Despite Stonehouse’s big leg, CSU was dead-last in punt return yards allowed

Ryan Stonehouse's punt is blocked. Credit: Kim Klement, USA TODAY Sports.
Ryan Stonehouse's punt is blocked. Credit: Kim Klement, USA TODAY Sports.

Ryan Stonehouse has a monstrous leg.

Before his sophomore season kicked off, in 2018, Stonehouse told the media he wanted to “Go out there and punt it over the stadium.” And when I asked special teams coach Ben Larson about that comment, the coach said he just wanted to see “Five seconds of hang time.”

That’s the goal for any punter, to not only boot the ball far, but more importantly, high in the air for that long hang time. With that hang time, it gives his teammates a chance to run down, surround the returner and tackle him before he can do damage.

This year, we saw a mixed bag in terms of long and high punts from Stonehouse.

When the season was all said and done, Stonehouse’s 48.3 yards per punt average was the second-best number in the entire nation. However, that great average comes with some caveats.

At times, Stonehouse out-kicked the coverage, getting incredible length but not putting the ball high enough in the air. Out-kicking the coverage allows the return man to not only see the field and pick his route, it also allows him to gain speed before facing a would-be tackler.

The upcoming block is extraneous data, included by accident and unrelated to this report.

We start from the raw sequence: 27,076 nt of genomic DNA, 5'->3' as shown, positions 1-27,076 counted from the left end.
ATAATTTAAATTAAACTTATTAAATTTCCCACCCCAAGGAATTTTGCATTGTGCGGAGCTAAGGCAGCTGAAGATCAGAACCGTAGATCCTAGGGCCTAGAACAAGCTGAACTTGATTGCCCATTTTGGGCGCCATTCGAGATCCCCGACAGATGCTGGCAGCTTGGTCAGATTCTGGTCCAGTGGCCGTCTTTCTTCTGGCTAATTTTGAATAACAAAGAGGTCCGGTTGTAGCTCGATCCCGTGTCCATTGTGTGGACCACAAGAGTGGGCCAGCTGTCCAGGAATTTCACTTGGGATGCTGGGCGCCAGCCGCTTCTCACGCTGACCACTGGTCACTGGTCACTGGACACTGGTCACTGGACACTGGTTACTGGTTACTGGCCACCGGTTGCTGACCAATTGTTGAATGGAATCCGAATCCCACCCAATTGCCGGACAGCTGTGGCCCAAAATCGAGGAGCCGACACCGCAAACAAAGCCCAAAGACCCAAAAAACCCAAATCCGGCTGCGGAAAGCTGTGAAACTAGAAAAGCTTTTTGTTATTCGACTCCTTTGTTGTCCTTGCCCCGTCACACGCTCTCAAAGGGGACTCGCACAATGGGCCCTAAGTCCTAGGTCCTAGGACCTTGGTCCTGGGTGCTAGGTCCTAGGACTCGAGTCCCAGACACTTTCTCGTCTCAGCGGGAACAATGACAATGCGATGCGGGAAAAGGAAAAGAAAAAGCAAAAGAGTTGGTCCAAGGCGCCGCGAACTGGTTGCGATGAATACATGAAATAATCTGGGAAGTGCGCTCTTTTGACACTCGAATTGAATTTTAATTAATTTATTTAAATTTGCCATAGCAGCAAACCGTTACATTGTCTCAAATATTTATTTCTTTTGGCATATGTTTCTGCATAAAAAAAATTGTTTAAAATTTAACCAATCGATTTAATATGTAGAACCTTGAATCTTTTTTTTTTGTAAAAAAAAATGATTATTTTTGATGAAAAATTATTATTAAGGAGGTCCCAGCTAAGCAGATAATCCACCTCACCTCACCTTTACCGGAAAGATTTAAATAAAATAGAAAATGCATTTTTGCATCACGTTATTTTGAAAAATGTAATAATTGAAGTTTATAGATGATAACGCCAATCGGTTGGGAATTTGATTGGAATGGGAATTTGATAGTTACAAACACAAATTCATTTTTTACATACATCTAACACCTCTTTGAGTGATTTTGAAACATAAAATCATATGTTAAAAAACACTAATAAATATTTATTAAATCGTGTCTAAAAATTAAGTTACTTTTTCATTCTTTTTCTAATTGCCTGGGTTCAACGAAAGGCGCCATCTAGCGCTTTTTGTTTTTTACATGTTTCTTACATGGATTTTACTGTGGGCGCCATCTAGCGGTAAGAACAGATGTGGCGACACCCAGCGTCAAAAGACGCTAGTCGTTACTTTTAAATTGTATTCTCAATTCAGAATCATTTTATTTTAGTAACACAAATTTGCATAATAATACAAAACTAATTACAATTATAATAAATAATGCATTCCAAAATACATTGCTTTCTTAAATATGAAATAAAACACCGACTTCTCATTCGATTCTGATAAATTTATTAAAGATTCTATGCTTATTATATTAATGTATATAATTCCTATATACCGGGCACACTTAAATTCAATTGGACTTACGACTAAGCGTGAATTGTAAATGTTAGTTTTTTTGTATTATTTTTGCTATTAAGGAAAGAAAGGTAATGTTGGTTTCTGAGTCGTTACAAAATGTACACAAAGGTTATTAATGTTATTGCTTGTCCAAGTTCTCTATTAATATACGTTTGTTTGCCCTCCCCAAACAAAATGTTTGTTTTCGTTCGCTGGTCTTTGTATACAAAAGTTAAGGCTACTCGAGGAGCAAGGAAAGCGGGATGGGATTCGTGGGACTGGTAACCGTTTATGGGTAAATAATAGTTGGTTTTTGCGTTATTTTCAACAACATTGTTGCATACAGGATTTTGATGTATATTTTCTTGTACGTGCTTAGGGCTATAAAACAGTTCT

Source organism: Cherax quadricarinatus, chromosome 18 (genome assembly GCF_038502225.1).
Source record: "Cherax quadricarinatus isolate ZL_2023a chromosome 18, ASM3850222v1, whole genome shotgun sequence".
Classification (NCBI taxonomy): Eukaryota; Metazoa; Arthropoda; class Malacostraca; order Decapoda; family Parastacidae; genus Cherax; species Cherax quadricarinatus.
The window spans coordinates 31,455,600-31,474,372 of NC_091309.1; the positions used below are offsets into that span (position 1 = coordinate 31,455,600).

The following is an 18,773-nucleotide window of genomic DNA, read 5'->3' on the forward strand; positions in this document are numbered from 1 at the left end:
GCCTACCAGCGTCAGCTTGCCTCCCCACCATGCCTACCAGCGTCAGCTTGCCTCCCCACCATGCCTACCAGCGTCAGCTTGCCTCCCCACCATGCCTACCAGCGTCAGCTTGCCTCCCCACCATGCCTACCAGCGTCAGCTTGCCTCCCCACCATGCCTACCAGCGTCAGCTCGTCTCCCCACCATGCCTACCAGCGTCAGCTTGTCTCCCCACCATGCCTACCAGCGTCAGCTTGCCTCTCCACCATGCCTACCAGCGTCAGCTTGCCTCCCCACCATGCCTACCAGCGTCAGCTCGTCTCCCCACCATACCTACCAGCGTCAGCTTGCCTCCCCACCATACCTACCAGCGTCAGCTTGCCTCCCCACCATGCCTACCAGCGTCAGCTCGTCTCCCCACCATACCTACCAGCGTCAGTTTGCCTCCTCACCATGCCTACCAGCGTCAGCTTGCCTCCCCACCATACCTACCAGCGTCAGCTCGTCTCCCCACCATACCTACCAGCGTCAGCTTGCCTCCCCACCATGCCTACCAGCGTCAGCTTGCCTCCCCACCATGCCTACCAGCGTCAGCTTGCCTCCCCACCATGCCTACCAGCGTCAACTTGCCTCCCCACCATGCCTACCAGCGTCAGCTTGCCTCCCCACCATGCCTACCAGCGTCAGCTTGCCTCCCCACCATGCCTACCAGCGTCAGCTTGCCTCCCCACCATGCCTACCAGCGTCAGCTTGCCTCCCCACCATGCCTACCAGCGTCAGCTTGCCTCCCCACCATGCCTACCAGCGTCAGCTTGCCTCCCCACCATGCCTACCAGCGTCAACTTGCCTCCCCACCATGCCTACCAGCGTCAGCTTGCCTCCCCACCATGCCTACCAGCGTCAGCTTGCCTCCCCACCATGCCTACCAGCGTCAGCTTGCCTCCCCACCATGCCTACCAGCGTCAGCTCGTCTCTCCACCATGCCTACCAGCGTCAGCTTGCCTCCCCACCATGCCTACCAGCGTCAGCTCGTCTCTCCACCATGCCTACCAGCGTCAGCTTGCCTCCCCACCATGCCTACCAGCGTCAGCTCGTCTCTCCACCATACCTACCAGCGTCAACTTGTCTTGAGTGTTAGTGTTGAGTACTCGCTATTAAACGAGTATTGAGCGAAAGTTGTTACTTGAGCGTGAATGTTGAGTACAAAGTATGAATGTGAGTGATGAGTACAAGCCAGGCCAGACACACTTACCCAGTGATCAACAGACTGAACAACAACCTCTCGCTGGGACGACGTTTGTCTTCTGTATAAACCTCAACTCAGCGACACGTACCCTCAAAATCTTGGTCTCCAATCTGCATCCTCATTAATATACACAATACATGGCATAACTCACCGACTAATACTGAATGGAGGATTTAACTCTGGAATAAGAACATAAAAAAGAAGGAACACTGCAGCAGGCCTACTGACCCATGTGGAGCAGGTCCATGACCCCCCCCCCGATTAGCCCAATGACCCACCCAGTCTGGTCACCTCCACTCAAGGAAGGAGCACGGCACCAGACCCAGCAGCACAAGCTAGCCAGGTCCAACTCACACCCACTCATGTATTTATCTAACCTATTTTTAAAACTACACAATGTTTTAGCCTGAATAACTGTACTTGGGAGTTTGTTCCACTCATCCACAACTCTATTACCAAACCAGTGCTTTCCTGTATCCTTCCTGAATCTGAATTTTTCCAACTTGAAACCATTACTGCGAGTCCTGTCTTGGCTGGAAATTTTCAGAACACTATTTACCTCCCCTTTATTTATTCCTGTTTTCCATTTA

While not all his fault, the Rams special teams allowed 561 punt return yards, which was by-far the worst in the entire nation. To put that number in perspective, the second-worst team in the FBS was Jim McElwain’s new team, Central Michigan, allowing 392 punt return yards. CSU gave up nearly 1.5 times what the second-worst team did in CMU. That’s shocking.

Even with Stonehouse’s huge leg, his eight touchbacks and those 561 yards led to the Rams being 86th in net punting, at 36.65 yards per boot.

While Colorado State’s punt return coverage unit improved drastically over the last four weeks of the season, they still allowed three punt return touchdowns in 2018; two to Florida and one to Boise State.

Stonehouse, who was named First-Team All-Mountain West this year, enjoyed punts of 70 (Arkansas), 68 (Illinois State) and 61 (Colorado) this season. However, his coverage unit was easily the worst in the nation.

Colorado State was awful defensively this year, giving up 36.8 points per game, which was 118th of 130 teams. The Rams were also terrible offensively, scoring only 22.8, which was 108th.

But, net punting and the return yardage points to the Rams deficiencies on special teams as well. That’s on top of a lack of a return game themselves — save a few decent kickoff returns by Anthony Hawkins — and includes Wyatt Bryan going only 11-18 on his field goal attempts this year. Oh, and we can’t forget the multiple blocked punts by Florida, either.

Simply, for the Rams to bounce back in 2019, they have to be better in every, single phase of the game. Yes, Mike Bobo is an offensive-minded head coach, so one could guess that side of the ball will improve most quickly. And after one year with the team, John Jancek’s schemes should be better received by players.

But if Colorado State wants to win close games, special teams will come into play time and time again.

For the Rams to rebound next year, focus on all three phases will be paramount in Fort Collins.

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